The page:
by Nick Glossop on March 11, 2013
This interactive infographic from Number Sleuth accurately illustrates the scale of over 100 items within the observable universe ranging from galaxies to insects, nebulae and stars to molecules and atoms. Numerous hot points along the zoom slider allow for direct access to planets, animals, the hydrogen atom and more. As you scroll, a handy dial spins to show you your present magnification level.
by Nick Glossop on February 21, 2013
Fifteen minutes before the event. Copyright: Marat Akhmetvaleev
There is no shortage of video footage of the meteor explosion over Chelyabinsk, Feb. 15, 2013. Marat Akhmetvaleev’s photographs may, however, be the only high quality stills. He was out that frosty morning capturing images of the sunrise in the south Urals from a favorite vantage point when the small asteroid appeared in the sky.
This shot shows the trails of two objects continuing earthward after the main explosion.
One minute after the main event. Copyright: Marat Akhmetvaleev
Check out the entire series at his Livejournal page.
by Nick Glossop on February 20, 2013
On the 40th anniversary of the famous ‘Blue Marble’ photograph taken of Earth from space, Planetary Collective presents a short film documenting astronauts’ life-changing stories of seeing the Earth from the outside – a perspective-altering experience often described as the Overview Effect.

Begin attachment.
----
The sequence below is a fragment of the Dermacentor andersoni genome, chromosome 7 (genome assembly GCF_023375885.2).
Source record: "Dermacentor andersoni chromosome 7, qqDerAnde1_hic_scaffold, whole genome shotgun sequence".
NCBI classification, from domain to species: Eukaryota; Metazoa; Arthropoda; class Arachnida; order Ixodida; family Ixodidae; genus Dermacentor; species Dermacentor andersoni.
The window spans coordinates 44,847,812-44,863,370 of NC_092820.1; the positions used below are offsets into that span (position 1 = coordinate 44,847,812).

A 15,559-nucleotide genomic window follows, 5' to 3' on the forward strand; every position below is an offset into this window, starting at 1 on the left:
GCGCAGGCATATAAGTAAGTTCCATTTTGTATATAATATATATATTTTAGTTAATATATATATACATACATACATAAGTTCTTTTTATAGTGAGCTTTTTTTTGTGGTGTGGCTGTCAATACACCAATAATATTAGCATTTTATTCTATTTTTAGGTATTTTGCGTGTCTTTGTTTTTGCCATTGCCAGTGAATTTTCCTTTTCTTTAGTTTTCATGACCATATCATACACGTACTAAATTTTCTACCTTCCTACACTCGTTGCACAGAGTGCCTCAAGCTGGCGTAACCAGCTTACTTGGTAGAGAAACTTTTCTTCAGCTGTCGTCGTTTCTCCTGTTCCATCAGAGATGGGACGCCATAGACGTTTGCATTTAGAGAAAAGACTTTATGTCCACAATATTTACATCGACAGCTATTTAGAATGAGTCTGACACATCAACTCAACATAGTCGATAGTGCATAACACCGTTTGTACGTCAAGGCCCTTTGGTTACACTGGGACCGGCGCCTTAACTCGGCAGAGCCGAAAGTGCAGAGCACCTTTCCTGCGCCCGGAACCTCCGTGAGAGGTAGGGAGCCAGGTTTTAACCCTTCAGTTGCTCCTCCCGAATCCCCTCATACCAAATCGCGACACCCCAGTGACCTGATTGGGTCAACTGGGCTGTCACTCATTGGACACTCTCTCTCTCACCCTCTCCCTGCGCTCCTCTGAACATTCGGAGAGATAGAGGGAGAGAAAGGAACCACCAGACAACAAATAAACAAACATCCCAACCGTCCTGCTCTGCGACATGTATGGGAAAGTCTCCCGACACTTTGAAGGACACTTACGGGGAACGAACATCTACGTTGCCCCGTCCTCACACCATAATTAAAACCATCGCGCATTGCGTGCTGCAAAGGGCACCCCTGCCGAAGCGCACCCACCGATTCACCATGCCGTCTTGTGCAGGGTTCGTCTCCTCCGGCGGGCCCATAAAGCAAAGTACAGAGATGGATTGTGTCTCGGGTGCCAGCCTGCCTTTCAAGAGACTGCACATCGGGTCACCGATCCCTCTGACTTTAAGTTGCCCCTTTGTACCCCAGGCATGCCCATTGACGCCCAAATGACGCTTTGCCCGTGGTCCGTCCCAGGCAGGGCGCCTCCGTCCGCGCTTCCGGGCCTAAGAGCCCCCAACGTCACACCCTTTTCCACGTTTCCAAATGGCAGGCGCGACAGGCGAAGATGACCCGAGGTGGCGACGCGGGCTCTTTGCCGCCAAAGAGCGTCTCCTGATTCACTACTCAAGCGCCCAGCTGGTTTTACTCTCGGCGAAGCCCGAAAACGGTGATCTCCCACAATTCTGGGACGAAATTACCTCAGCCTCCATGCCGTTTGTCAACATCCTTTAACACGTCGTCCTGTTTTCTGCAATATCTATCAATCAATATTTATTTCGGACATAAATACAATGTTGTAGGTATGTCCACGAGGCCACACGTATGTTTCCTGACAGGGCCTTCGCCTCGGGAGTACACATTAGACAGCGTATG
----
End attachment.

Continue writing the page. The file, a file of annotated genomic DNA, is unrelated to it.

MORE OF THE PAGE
The Overview Effect, first described by author Frank White in 1987, is an experience that transforms astronauts’ perspective of the planet and mankind’s place upon it. Common features of the experience are a feeling of awe for the planet, a profound understanding of the interconnection of all life, and a renewed sense of responsibility for taking care of the environment.
‘Overview’ is a short film that explores this phenomenon through interviews with five astronauts who have experienced the Overview Effect. The film also features insights from commentators and thinkers on the wider implications and importance of this understanding for society, and our relationship to the environment.
by Nick Glossop on February 15, 2013
A meteor that exploded over Russia this morning was the largest recorded object to strike the Earth in more than a century, scientists say. Infrasound data collected by a network designed to watch for nuclear weapons testing suggests that today’s blast released hundreds of kilotonnes of energy. That would make it far more powerful than the nuclear weapon tested by North Korea just days ago and the largest rock crashing on the planet since a meteor broke up over Siberia’s Tunguska river in 1908.
by Nick Glossop on February 11, 2013
With paper, felt pens, scissors and some unspecified power tools, the charming mathemusician, Vihart, plays Grinderman with the fabric of reality. Dance, critters!
via Open Culture
by Nick Glossop on February 4, 2013
A scale model of our solar system in twelve 500 page volumes printed-on-demand. On page 1 the Sun, on page 6,000 Pluto. The width of each page equals one million kilometres.
This film takes us through the first volume where we encounter the Sun, Mercury, Venus, Earth, Mars and the Asteroid Belt.
via Laughing Squid
Originally posted Jan 27, 2012